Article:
Protectionism is a "major risk" to the global recovery now underway, said Jacob Frenkel, chairman of J.P. Morgan Chase International.
And he warned those protectionist practices, like rising trade tariffs, are becoming a slippery slope.
"The two large countries — United States and China — are engaged in either a loud vocal negotiation or maybe the beginning of skirmishes of [a] trade war," Frenkel said in an interview with CNBC's Sara Eisen on "Power Lunch."
"We know one thing. A trade war will be extremely dangerous for the world economy and once it slides it will be very difficult to turn it around," he said.
Tensions have been escalating between the U.S. and China after President Donald Trump signed an executive memorandum in March that would impose tariffs on up to $60 billion in Chinese imports. China then announced its own list of U.S. goods to tax and Trump quickly responded by asking U.S. Trade Representative Robert Lighthizer to consider $100 billion in additional tariffs against China.
Frenkel said there's a lesson to be learned from the global tariffs imposed in the 1930s, which exacerbated the Great Depression. The Senate website calls the plan, known as the Smoot-Hawley Tariff, "among the most catastrophic acts in congressional history."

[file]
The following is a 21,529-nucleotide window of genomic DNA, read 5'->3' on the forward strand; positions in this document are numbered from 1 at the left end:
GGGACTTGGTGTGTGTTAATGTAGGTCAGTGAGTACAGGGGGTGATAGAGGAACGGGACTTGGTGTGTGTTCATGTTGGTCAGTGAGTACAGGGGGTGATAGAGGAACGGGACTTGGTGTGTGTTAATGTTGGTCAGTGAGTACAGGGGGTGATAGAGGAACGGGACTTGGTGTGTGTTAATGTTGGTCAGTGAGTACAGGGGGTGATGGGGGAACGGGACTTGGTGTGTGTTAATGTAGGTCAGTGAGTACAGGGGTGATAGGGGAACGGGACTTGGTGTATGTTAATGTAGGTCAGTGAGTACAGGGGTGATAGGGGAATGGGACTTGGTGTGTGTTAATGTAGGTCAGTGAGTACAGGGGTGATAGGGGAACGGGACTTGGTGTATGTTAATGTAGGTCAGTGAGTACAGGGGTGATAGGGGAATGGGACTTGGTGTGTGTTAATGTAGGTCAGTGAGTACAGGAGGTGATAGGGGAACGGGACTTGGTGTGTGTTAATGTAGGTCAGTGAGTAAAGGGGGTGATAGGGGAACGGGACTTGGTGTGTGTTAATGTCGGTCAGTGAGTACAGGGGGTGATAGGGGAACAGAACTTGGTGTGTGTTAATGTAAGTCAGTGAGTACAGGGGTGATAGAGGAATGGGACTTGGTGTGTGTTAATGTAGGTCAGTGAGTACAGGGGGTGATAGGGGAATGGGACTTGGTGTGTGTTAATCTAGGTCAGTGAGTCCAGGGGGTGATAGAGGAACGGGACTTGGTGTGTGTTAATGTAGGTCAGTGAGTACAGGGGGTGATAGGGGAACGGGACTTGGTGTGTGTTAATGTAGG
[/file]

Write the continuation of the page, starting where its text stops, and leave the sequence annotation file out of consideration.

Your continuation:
Frenkel said, "With the best intention, unintended consequences can be disastrous. In the trade area, even more so."
And these days, the United States is much more integrated into the world economy, he noted.
"It is an experiment that is too expensive," he said.
Federal Reserve Governor Lael Brainard also believes the escalation of trade tensions could raise concerns about the global economic recovery.
"Right now, it's very hard to say how current discussions might evolve ... but if we saw broadening and retaliatory measures spreading, that could dent global confidence," she said on "Power Lunch." "It could disrupt global supply chains, so it's certainly a material uncertainty to the outlook."
— CNBC's Fred Imbert contributed to this report.